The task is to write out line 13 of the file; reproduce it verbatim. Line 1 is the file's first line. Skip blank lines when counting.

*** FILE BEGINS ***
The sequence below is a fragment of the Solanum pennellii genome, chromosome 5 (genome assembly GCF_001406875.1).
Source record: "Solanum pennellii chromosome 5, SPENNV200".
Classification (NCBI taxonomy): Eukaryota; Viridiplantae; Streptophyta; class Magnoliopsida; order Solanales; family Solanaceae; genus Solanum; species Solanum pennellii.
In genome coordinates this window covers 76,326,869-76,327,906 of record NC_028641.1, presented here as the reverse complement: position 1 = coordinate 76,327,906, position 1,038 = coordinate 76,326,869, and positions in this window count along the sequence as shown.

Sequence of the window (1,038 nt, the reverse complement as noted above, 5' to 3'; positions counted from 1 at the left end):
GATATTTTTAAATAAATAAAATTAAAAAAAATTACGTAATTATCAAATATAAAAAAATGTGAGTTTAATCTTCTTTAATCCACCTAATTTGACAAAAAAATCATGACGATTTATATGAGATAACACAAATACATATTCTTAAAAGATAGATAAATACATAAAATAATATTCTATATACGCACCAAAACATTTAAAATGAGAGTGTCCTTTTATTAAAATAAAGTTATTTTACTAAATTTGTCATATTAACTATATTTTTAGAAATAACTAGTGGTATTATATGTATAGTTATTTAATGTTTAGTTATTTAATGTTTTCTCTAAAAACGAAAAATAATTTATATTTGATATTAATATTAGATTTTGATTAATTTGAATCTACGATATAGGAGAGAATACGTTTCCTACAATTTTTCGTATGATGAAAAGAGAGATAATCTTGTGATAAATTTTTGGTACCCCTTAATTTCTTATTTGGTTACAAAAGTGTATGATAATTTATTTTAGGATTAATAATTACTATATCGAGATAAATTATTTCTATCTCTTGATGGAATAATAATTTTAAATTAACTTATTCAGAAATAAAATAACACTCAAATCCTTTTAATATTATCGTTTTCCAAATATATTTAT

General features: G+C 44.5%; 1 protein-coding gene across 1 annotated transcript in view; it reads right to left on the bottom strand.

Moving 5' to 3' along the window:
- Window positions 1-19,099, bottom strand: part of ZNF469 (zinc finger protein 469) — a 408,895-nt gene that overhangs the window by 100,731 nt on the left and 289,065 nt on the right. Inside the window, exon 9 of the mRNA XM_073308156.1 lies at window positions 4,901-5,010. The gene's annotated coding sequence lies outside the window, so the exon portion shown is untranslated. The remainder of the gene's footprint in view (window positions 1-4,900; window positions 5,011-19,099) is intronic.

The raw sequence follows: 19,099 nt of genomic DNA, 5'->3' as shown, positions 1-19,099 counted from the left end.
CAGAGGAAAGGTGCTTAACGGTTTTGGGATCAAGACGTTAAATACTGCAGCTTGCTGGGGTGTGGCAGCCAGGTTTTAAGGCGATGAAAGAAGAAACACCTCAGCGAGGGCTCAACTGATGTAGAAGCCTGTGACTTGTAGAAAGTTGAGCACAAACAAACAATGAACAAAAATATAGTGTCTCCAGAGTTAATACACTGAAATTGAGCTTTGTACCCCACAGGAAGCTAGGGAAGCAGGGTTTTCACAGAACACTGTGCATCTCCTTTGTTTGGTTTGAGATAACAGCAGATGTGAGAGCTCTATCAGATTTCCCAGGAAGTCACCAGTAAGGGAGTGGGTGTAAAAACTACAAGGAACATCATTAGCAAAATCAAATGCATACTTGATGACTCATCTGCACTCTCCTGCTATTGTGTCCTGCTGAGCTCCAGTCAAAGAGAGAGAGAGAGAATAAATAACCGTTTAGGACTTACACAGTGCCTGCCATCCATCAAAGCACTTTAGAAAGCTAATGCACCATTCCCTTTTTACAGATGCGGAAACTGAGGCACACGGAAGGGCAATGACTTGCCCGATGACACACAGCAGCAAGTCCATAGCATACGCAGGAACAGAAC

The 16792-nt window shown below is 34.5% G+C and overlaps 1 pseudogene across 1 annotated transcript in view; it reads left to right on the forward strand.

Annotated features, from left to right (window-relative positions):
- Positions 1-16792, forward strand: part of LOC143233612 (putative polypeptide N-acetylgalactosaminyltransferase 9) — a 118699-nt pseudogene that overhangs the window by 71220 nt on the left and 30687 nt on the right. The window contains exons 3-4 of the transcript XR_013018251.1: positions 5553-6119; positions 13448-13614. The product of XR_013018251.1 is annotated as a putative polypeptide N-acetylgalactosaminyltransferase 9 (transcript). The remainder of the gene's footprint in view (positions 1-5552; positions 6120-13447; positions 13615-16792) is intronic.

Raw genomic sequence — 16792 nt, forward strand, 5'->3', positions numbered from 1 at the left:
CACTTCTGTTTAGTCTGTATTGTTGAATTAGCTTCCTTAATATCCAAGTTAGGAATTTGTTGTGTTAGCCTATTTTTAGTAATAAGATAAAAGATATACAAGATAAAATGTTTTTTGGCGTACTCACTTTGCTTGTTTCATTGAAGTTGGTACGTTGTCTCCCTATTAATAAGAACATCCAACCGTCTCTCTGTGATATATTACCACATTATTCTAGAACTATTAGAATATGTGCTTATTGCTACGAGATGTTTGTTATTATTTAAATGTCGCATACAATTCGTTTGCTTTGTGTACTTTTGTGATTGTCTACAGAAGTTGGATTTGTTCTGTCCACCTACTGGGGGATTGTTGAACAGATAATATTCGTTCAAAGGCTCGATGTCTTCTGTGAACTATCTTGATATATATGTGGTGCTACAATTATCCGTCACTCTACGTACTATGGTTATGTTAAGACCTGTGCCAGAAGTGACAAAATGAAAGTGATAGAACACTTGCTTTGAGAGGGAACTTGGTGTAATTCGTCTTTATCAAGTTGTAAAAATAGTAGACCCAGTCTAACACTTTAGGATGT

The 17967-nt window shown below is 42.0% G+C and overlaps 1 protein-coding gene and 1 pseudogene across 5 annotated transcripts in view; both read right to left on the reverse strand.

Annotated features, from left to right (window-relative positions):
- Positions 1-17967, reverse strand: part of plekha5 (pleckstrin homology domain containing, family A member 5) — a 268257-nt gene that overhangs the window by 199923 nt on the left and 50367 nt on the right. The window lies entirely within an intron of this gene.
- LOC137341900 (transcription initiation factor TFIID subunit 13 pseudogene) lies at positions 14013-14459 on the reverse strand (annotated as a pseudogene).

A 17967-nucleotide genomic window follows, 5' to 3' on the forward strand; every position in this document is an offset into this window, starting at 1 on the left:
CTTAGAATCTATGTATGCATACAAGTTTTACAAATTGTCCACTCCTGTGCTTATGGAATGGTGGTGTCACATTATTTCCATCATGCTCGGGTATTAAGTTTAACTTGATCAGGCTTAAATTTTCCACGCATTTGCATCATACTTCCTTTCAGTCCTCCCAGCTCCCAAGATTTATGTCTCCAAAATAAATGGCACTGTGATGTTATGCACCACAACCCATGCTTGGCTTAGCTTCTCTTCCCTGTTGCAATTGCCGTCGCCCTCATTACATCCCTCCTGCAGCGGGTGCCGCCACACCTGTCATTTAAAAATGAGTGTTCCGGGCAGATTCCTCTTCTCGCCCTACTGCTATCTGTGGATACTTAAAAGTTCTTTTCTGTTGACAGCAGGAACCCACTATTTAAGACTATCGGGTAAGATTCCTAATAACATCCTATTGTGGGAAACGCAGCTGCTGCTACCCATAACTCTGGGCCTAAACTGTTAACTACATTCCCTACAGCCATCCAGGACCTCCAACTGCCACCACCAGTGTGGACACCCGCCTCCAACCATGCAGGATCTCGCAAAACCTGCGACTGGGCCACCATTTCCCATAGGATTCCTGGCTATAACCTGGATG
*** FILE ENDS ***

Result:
Annotated features, from left to right (window-relative positions):